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Do Kwon, the entrepreneur behind the $40bn collapse of crypto token TerraUSD, can be extradited to either the US or South Korea to answer fraud charges following a court ruling in Montenegro.
The Balkan country has held the South Korean cryptocurrency executive since June after he tried to leave the country on a forged passport.
Kwon sparked an international manhunt when he fled an investigation in his native country into the sudden implosion last year of the TerraUSD and its sister token, luna. Their collapse sparked a crypto market crash that swept up a host of lenders, like Voyager Digital and Celsius Network.
He was caught as he tried to leave Podgorica airport on a Costa Rican passport and sentenced to four months in prison in Montenegro. Kwon is sought by both the US and South Korea on fraud charges.
As more than one country has appealed for Kwon’s extradition, the minister of justice in Montenegro will determine which one has priority, said the Higher Court in Podgorica on Friday. The minister of justice did not immediately respond to a request for comment.
The US has charged Kwon with eight criminal counts, including securities, commodities and wire fraud. He also faces civil charges from the Securities and Exchange Commission for allegedly arranging a cryptocurrency fraud that led to billions of dollars in losses in April 2018 and May 2022.
US prosecutors accused him of “deceiving” individuals about aspects of the Terra blockchain, including “its technology and the extent to which it had been adopted by users”.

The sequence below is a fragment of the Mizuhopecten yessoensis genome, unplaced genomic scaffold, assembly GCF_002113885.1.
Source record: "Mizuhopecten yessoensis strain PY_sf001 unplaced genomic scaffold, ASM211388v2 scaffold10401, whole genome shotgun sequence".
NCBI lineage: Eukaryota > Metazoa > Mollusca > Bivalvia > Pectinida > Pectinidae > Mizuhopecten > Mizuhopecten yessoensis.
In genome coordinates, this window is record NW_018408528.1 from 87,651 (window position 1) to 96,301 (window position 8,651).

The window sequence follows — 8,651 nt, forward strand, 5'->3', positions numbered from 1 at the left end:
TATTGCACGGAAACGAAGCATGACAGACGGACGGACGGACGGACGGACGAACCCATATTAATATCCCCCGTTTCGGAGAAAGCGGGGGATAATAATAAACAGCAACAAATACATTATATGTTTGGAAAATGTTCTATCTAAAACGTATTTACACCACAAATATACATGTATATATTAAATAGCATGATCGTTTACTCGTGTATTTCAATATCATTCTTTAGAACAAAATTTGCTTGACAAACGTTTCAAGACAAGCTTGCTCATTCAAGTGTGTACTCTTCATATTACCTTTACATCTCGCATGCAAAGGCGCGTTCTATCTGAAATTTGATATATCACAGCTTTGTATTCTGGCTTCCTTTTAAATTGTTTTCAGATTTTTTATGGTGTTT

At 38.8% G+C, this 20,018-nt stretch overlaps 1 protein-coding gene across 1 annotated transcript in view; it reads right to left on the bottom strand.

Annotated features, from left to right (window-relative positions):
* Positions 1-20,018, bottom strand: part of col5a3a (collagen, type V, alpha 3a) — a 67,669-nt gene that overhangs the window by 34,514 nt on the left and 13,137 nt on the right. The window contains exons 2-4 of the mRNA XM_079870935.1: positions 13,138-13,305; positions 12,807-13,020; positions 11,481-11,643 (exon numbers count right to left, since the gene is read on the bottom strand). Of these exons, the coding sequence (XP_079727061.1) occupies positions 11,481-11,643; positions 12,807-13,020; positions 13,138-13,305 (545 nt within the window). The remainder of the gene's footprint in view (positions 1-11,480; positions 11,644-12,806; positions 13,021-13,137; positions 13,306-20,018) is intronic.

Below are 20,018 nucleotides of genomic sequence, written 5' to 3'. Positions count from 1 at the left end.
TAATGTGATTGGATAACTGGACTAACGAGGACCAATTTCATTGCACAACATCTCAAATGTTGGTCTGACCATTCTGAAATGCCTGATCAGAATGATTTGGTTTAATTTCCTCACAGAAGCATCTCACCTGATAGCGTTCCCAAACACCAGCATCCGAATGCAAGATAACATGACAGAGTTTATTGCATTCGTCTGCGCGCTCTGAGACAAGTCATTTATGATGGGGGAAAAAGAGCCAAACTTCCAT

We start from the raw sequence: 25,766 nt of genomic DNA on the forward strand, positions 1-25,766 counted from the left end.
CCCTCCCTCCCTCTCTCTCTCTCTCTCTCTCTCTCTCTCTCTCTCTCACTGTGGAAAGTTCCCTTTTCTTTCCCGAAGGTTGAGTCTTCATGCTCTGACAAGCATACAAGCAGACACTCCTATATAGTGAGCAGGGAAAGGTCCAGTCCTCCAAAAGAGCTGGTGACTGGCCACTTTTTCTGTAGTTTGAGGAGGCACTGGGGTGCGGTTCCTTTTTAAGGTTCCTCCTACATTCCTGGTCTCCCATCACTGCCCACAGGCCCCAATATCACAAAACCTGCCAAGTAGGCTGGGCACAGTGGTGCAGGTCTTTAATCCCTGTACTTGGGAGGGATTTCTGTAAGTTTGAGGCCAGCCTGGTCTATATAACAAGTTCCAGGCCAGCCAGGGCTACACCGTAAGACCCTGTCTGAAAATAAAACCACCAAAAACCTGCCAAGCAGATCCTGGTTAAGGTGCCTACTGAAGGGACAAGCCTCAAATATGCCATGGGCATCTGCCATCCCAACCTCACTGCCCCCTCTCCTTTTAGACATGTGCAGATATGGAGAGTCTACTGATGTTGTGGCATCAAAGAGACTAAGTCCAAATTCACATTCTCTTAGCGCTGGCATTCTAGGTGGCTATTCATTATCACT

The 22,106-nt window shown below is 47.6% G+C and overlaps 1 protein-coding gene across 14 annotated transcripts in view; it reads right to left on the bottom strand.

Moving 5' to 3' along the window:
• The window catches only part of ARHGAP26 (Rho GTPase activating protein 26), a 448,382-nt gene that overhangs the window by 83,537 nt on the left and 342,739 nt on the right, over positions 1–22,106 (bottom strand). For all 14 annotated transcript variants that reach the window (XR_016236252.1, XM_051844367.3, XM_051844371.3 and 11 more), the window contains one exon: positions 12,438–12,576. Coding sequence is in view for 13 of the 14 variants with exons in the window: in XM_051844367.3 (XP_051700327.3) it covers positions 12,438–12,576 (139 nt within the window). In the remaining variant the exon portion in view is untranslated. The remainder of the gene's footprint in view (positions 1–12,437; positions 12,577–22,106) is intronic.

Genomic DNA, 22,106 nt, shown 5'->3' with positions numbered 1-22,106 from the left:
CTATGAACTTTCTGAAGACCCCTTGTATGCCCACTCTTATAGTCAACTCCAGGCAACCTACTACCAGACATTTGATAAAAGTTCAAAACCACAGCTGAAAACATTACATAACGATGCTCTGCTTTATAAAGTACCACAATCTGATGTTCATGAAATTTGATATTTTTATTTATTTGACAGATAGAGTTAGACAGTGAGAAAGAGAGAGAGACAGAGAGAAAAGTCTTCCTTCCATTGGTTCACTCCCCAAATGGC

Kwon and his company Terraform Labs operated the TerraUSD stablecoin, a type of token designed to connect traditional and crypto markets and make it easier to trade digital coins.
Most track the value of the dollar one for one but TerraUSD’s value was supposed to be kept in line by algorithmic coding, so it did not need to be backed by hard assets.
The ensuing market crisis elevated Kwon’s status as one of the crypto industry’s most infamous executives. After he fled the investigation, Interpol issued a red notice against Kwon, representing a worldwide plea to law enforcement for his arrest.
In September last year, South Korea also issued an arrest warrant for the fallen crypto executive over allegedly violating capital market rules following the collapse of the tokens. His South Korean passport was also revoked.
The failure of TerraUSD also prompted renewed scrutiny from regulators on stablecoins, which underpin the majority of crypto trading. US Treasury secretary Janet Yellen said following the token’s collapse that “this simply illustrates that this is a rapidly growing product and there are rapidly growing risks”.